Restoring a Jewellers Vulcanising Press
This vulcaniser came to me in a poor condition. It would not heat up and had seized because of corrosion. The bodywork around the base was also badly corroded and needed treatment. Having decided this would be a worthwhile restoration, I began researching the makers and identified them as.
2 Minute Read
This vulcaniser came to me in a poor condition. It would not heat up and had seized because of corrosion. The bodywork around the base was also badly corroded and needed treatment. Having decided this would be a worthwhile restoration, I began researching the makers and identified them as Hispana De Maquinaria in Barcelona, Spain.
Having established the makers name I obtained their telephone number via the Internet and contacted them directly. This proved rewarding as they were able to direct me to an agent in Birmingham, U.K. A Michael E. Williams Ltd. Tel: 0121 5549021. Contacting this company resulted in confirmation that spares were still available. With this information I began work on restoring the vulcaniser.
|Condition on Receipt|
Firstly I applied a releasing oil to all moving parts which was allowed to soak overnight. The large screw thread wheel to the top of the vulcaniser spun freely because of a missing keyway key. A replacement was made on the lathe and fitted to the keyway and wheel.
The heating elements were removed along with heating plates which were secured by four Allen screws on each corner. The elements were then tested and both were found to be faulty. Next the thermostat, main on/off switch and LED lights were tested and proved to be serviceable, so these were cleaned and re-used. The rear cable protector was removed and all wiring tested for continuity and removed as required in preparation for anti-corrosive treatment and painting. When dismantled the vulcaniser body was wire brushed using an electric drill and rotating wire brushes. When all corrosion was removed an anti-corrosive paint was applied and allowed to dry for a day.
Facts to note: The upper element is rated at 300 watts and the lower element 360 watts.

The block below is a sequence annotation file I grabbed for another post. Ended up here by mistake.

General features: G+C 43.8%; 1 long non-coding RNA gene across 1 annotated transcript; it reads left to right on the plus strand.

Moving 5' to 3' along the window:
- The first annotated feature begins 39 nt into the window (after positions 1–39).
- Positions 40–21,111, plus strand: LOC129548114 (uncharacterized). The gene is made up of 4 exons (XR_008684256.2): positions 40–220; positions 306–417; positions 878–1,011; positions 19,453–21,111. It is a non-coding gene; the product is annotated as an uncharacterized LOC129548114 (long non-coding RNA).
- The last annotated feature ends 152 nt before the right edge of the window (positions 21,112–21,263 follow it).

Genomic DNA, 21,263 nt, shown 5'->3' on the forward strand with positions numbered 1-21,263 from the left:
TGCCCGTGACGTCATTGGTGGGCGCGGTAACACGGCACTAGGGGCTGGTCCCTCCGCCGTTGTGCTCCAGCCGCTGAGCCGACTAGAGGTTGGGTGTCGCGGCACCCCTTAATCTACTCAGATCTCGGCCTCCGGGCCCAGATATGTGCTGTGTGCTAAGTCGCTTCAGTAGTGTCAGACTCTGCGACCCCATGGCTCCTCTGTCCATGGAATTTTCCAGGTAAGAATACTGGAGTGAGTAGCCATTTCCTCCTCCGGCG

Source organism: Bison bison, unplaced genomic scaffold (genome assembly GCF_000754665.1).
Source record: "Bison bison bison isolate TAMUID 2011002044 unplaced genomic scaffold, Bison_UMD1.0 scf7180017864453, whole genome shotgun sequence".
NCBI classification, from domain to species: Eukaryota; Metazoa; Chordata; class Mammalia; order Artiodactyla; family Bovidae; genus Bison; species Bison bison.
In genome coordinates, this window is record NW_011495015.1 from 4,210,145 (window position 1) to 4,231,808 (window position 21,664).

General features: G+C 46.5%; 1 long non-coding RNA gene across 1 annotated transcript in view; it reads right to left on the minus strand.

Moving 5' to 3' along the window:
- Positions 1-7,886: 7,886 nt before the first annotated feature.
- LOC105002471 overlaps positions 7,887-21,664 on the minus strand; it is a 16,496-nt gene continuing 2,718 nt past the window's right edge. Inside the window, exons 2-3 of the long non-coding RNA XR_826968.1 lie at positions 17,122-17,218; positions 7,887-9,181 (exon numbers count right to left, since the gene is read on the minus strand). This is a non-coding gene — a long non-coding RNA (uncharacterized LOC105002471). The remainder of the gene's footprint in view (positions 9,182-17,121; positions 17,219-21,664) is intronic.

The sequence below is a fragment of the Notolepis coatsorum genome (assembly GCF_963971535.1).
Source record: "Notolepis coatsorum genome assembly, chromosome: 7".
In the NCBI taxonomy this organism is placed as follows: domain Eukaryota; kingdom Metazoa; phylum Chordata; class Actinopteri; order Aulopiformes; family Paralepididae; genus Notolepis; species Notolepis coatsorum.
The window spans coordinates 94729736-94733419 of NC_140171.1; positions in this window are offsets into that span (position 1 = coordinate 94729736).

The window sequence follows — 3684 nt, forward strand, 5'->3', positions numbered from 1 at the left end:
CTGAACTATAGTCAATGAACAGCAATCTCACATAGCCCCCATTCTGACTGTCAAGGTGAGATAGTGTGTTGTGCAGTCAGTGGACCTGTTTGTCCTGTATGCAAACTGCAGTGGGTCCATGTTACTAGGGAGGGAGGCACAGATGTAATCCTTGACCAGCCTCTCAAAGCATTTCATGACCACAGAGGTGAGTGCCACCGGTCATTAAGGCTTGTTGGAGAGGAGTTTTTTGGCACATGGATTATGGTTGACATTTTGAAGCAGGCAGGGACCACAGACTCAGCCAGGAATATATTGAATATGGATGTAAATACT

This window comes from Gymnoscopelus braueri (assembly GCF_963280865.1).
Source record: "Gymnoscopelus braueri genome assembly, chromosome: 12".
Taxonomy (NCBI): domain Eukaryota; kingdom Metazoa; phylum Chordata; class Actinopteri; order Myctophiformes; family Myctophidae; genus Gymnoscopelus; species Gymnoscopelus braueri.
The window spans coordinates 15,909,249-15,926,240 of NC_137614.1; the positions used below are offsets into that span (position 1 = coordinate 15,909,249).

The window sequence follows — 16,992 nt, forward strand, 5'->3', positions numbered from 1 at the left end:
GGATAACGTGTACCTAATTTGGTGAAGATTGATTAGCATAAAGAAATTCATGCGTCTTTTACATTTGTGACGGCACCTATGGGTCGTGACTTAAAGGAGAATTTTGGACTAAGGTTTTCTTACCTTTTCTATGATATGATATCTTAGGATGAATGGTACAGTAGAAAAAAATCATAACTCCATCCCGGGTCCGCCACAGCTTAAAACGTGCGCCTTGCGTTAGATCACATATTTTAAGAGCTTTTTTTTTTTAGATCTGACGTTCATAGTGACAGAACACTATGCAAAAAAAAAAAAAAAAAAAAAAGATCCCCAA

The following is a small selection of photographs taking during the restoration.
|Old Heating Element|
|New Heating Element|
|Heating plates with thermostatic bulb recess|
|Vulcaniser showing heating plates and elements removed.|
|Corrosion in vulcaniser base and also showing wiring system|
|Vulcaniser base following rust removal and anti-corrosive treatment.|
The elements were replaced as a pair and new heat resistant wiring was used. The new elements came with cable connecting studs unlike the older version which were wired directly into the element. These studs are two long for safe fitting to the upper heating plate, so it is necessary to shortened them by cutting them level with the nut, a jewellers saw is ideal for this purpose. Failure to do this will create an electrical short between the vulcaniser case and element contacts. The elements are held behind the main heating contact plates and are secured by a steel plate with four Allen screws at each corner. The thermostatic bulb at the end of the sensing coil is located in a channel cut into the underside of the lower heating plate. Four separate white silicon based insulating strip are placed between the heating plates and the vulcaniser body on upper and lower units whilst assembling to reduce heat transfer to the casing. Some of the old insulation strips can be seen in the image above. A replacement thermostatic control knob and thermometer were fitted and to complete the project, a support stand was constructed using spare material found in the workshop which was bolted together and painted to match the vulcaniser.
|The Completed Restoration|
|The Completed Restoration|
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